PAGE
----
Eastern Comma (Polygonia comma) (Harris, 1842)

Diagnosis: Although quite variable, this medium-sized (wingspan: 37 to 56 mm) species is usually a dark orange brown with black borders and distinct black spots on the upperside. There are two forms: the winter form is described above; the summer form has almost entirely black hindwings above, often with a violet edging as in the Question Mark (P. interrogationis). The underside in males is mottled in various shades, but females have a relatively even grey-brown or yellow-brown underside. The silver comma-shaped mark has a swollen club at each end.

Range: Widespread in eastern North America, the Eastern Comma is found across eastern and central Canada from St. John's, Newfoundland, to southeastern Saskatchewan. There is one Alberta record, at Turner Valley.

Similar Species: The dark form of comma is frequently confused with the dark form of the Question Mark, but the two can readily be distinguished by the shape of the comma mark on the underside. The pale form is easily confused with the Satyr Comma (P. satyrus), which usually occurs north and west of the Eastern Comma's range. They can be distinguished by the upperside colour, which is orange brown in comma and tawny yellowish brown in satyrus; by the underside pattern, which tends to bemottled in comma but appears to be more longitudinally streaked in satyrus; and by the row of pale submarginal spots on the hindwing upperside, which tend to be separate and surrounded by dark shading in comma, but are larger and tend to run together into a pale band in satyrus. [compare images]

Description of this image follows.
Eastern Comma (Polygonia comma), larva.
W. Lukey

Early Stages: The larvae have two colour forms: greenish white and greenish brown. There are rows of yellow or white spines running down the body. The larval foodplants are mainly stinging nettles(Urtica spp.), Wood Nettle (Laportea canadensis), elm (Ulmus spp.), and Hops (Humulus lupulus).

Abundance: Generally uncommon, the Eastern Comma is rarely seen in numbers. However, in most of its Canadian range, it is one of the most regularly seen commas. It tends to be more common in the second generation in late summer and fall. The Eastern Comma and the Question Mark are associated with gardens and waste places more than any other anglewings.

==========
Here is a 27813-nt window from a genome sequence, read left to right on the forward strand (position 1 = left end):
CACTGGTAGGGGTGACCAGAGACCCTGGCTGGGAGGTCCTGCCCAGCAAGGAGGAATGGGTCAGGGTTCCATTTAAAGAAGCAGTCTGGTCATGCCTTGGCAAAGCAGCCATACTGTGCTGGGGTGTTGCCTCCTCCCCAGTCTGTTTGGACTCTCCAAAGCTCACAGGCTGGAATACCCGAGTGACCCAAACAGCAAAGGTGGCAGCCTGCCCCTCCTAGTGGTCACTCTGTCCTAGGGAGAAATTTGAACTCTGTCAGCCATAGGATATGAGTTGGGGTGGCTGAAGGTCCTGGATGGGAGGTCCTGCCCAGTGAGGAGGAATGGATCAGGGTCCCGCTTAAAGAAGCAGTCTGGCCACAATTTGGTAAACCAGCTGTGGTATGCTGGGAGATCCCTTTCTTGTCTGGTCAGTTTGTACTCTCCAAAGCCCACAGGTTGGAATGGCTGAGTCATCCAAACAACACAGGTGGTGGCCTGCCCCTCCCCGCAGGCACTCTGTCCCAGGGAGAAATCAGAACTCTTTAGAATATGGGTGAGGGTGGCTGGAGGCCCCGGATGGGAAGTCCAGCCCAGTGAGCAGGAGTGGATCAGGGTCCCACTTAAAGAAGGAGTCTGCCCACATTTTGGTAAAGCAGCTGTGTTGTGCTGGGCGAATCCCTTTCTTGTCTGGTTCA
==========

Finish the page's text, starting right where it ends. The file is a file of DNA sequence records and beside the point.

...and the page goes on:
Flight Season: This double-brooded butterfly can be seen on the wing in its Canadian range any timefrom April through to mid-October. The short-lived dark summer brood emerges in June, the second generation in August.

Description of this image follows.
Eastern Comma (Polygonia comma). Shirley's Bay, Ottawa, Ont. P.W. Hall

Habits: The Eastern Comma is a butterfly of moist woodlands, generally seen in clearings or along edges and roadsides. It likes to feed on sap running from trees and sometimes alights on the ground, usually with the wings closed. If disturbed, it will often alight on a tree trunk or limb and sit upside down with its closed, leaf-shaped wings giving it perfect camouflage.

Remarks: All anglewings are difficult to identify, particularly in the spring when they are usually worn. Some historical Canadian reports of these species outside their usual range were based on misidentifications.

© 2002. This material is reproduced with permission from The Butterflies of Canada by Ross A. Layberry, Peter W. Hall, and J. Donald Lafontaine. University of Toronto Press; 1998. Specimen photos courtesy of John T. Fowler.